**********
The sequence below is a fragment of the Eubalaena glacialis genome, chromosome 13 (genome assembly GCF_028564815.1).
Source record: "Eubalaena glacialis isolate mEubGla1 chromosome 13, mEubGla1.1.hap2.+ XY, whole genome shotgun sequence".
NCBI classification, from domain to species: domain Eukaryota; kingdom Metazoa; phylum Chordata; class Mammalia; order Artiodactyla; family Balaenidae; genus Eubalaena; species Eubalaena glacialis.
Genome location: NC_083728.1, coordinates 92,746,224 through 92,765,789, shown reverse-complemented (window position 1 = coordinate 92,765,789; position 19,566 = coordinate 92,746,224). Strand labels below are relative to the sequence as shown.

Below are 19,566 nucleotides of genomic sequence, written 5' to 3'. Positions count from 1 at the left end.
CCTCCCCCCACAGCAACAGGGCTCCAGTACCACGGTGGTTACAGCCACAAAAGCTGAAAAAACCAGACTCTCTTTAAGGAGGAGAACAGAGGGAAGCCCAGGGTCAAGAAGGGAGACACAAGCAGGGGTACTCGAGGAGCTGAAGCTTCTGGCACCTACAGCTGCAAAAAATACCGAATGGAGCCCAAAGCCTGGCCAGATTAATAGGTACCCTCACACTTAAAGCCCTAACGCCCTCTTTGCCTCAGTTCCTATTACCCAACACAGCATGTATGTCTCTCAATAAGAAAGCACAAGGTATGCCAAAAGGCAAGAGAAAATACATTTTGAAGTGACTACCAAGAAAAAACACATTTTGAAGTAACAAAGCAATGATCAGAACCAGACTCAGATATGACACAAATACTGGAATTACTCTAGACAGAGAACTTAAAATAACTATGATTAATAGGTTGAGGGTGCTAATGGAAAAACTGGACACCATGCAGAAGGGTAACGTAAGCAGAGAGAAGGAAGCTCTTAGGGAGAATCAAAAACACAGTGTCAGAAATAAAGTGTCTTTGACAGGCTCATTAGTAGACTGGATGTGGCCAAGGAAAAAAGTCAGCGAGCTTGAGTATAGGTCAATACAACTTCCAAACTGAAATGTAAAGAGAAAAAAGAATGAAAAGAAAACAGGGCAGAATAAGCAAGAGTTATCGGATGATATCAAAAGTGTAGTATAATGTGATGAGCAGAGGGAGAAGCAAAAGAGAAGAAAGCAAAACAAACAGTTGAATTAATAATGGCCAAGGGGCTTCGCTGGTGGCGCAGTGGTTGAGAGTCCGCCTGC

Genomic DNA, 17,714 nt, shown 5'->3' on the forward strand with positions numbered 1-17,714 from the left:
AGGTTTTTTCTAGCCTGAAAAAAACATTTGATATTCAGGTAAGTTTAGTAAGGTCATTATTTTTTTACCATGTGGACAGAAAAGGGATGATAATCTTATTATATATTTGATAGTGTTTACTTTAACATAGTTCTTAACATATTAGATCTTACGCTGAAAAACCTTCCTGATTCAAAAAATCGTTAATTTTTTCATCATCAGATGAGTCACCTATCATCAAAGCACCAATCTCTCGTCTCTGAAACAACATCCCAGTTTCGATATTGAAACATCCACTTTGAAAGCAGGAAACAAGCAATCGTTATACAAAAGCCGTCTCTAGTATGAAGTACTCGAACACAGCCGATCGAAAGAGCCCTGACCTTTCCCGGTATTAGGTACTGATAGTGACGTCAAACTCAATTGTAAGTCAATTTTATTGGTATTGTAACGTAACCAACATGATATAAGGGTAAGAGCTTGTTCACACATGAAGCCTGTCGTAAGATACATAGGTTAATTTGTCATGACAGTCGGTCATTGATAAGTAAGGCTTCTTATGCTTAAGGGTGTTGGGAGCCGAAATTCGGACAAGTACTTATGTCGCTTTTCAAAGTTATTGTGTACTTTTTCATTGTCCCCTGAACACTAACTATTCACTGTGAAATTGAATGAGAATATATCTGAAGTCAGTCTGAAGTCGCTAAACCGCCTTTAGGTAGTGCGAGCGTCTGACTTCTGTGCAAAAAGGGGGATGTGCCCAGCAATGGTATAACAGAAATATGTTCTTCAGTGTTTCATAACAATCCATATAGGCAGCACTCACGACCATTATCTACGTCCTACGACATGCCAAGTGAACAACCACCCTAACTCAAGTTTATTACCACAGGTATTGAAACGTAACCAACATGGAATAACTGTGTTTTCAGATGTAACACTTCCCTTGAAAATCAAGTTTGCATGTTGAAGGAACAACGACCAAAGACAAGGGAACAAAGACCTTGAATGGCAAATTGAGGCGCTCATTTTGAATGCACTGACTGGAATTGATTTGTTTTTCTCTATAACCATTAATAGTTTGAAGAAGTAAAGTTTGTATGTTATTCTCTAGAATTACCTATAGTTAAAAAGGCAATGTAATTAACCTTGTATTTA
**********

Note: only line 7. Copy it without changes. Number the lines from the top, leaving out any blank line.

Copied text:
Genomic DNA, 17,714 nt, shown 5'->3' on the forward strand with positions numbered 1-17,714 from the left: